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History, Perfume and A Woman
History and perfum, Can they both be controlled by a woman?
As Fragrance Editor for BellaOnline, I have an opportunity to experience the aromas of a lot of perfumes. It also allows me go in and out of stores and smell new introductions to the market. It also allows me to play with my essential oils and create some great and not so great blends.
As I prepared for this weeks article, I was taken back to what we know or have learned was the beginning of perfumes and how they were used.
Before the Egyptians, many believe that the first to discover perfume were the inhabitants of Atlantis. It seems that all records went down with Atlantis when it sank. It's also believed by some, that the Priest of Egypt were survivors of Atlantis and therefore they brought their knowledge to Egypt.
The hieroglyphics of the Ancient Egyptians are actually the first written records of perfume and how it was used.
How Did The Ancient Egyptians Use Perfume?
The Ancient Egyptians had three distinct purposes for using perfume. They used them as offerings for their deities, for aesthetic purposes and to embalm their dead.
Extremely religious, they celebrated at great length the birthdays of their Gods and Goddesses. Isis, without doubt, was their favorite Goddess. For them, she was the Goddess of fertility and the Goddess of harvest and was often referred to as the Goddess of Plenty.
The Priest controlled the world of perfume in Ancient Egypt, so the perfume industry as we know it today began with the Priest of Ancient Egypt. They were able to create perfumes that would remove odors as well as emblem and preserve the bodies of the dead. No Egyptian King could be crowned without being anointed with perfume oils applied by the Priest.
What Queen of Egypt Shared a Deep Love of Perfume?
Without doubt we've heard the stories of Cleopatra and her ability to use perfume. The Priest might have controlled the rest of Egypt with its perfumes, but with the magical enchantment of her own perfumes, Cleopatra captured the hearts of two famous men.
Julius Caesar and Mark Anthony were her most dramatic conquest. History tells us that Cleopatra's brother, who was also her husband, had turned against her. He sent for Caesar and Caesar wanting to add Egypt to his realm accepted the invitation.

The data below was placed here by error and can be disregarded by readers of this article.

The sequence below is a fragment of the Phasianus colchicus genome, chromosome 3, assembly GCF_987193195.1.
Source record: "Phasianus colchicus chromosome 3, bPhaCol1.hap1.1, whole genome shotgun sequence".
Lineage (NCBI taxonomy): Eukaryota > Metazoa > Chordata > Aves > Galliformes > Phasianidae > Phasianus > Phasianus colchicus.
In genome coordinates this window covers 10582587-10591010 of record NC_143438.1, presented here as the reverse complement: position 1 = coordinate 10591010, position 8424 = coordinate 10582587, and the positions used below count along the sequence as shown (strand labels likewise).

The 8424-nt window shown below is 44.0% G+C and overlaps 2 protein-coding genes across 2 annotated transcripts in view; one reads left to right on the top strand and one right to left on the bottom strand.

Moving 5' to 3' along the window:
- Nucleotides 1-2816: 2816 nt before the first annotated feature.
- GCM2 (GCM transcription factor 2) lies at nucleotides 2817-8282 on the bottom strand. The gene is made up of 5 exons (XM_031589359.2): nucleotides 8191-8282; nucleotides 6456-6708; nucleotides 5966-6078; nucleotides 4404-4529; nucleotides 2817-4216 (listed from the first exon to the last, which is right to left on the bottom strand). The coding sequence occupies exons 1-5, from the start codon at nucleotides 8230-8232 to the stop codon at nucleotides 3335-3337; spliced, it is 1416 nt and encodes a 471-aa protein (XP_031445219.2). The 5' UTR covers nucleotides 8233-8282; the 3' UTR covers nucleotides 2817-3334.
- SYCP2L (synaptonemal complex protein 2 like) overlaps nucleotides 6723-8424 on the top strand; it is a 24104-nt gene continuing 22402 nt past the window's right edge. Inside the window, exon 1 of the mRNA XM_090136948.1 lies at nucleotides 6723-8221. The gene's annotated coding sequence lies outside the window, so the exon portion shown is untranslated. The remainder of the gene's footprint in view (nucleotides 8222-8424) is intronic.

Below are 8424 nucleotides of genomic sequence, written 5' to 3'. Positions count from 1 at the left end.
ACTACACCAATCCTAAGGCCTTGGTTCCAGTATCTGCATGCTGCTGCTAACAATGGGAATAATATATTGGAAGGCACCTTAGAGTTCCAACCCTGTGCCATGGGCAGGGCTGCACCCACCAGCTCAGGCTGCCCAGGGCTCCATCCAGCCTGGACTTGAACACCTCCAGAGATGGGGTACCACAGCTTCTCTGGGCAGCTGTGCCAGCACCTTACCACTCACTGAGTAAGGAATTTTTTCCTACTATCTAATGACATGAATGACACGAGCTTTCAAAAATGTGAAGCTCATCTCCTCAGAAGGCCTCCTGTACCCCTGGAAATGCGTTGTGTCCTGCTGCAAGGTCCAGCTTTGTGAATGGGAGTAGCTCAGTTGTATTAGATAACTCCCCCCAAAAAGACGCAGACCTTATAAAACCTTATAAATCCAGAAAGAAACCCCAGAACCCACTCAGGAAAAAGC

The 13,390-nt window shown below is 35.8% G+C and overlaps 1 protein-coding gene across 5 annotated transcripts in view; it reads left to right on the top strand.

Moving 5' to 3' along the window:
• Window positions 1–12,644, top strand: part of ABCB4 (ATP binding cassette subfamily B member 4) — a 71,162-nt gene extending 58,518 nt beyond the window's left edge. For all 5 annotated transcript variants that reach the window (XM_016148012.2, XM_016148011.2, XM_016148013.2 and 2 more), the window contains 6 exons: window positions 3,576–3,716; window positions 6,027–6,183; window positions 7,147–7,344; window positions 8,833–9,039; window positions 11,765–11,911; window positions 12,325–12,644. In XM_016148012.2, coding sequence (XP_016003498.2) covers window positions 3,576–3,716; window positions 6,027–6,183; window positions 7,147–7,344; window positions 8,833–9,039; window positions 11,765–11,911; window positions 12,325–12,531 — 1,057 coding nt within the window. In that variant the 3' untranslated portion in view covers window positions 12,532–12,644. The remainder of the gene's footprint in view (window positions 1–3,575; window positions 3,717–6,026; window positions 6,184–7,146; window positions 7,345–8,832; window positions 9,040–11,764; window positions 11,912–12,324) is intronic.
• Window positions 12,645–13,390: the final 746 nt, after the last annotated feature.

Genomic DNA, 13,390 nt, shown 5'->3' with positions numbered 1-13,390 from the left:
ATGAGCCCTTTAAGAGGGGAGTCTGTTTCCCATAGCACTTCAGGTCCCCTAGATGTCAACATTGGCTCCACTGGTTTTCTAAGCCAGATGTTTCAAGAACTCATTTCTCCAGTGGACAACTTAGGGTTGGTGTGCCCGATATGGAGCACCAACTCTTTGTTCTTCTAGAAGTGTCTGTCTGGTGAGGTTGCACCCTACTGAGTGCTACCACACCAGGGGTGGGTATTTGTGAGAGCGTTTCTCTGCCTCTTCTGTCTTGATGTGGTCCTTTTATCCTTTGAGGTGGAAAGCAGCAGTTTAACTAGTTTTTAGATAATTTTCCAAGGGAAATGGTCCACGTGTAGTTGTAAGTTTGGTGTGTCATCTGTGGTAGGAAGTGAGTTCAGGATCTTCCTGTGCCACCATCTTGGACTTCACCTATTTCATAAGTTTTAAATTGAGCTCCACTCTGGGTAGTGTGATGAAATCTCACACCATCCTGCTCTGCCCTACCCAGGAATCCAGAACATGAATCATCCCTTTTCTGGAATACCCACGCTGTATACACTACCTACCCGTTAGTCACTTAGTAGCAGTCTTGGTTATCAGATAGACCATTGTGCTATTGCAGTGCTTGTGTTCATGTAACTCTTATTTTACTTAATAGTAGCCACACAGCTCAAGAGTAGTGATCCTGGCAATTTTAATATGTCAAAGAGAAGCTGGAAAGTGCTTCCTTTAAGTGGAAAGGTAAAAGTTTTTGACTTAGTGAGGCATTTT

Cleopatra having gone into hiding also wanted to meet Caesar in order to control Egypt. Smuggled in by boat, she approached the city by sea. In true style of a woman, she applied fresh makeup and anointed herself entirely with perfumes, her pride and joy.
She instructed her Greek companion to tie her up as though she were a bale of merchandise. He flung her over his shoulder and entered into the royal palace without attracting attention. Her companion was conducted directly to Caesar and dropping his load (Cleopatra) in front of him, he loosened the bonds and unrolled the coverings and to the amazement of the crowd, the Queen of Egypt sprang to her feet.
Every detail was planned to impress Caesar's mind and fire his imagination. Her great beauty, her charming and delightful manner were all impressive to Caesar. But it was her overpowering perfume that she had applied that took Caesar off his feet.
Cleopatra understood how to use perfumes to gain her favor with men.
Mark Anthony was captured by the same spell of scent. He sent for Cleopatra and she decided to go by boat. Keep him waiting, don't rush was the thinking. But as she arrived on the banks of Cydnus, the scent of precious perfumes announced her presence.
History shows us the power of perfume, so much so, until when used by a woman, it can topple and/or control kingdoms.
Life Never Smelled So Sweet!
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